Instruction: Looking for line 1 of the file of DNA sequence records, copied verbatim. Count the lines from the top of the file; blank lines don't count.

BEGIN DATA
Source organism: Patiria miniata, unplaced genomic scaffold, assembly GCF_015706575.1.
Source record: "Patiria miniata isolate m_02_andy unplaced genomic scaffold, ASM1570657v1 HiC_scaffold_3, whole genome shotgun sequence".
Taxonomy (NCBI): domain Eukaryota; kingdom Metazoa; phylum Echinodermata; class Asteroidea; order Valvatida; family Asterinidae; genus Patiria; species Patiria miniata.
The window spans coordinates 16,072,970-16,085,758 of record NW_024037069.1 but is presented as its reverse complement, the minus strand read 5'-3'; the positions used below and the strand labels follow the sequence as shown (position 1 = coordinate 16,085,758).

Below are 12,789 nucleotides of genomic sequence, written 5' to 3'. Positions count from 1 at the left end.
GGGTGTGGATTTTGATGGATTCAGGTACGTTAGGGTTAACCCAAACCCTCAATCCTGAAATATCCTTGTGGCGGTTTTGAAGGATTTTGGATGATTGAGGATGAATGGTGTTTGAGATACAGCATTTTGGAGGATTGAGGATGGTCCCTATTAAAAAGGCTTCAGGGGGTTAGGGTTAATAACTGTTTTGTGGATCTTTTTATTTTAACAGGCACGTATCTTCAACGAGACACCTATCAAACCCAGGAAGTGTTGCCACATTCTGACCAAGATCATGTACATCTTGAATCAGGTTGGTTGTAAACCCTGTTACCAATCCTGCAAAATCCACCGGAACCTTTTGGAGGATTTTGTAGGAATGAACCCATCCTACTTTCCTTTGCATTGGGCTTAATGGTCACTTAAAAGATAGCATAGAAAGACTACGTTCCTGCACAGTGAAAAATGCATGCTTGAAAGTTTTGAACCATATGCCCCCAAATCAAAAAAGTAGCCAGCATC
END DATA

Source organism: Patiria miniata, unplaced genomic scaffold, assembly GCF_015706575.1.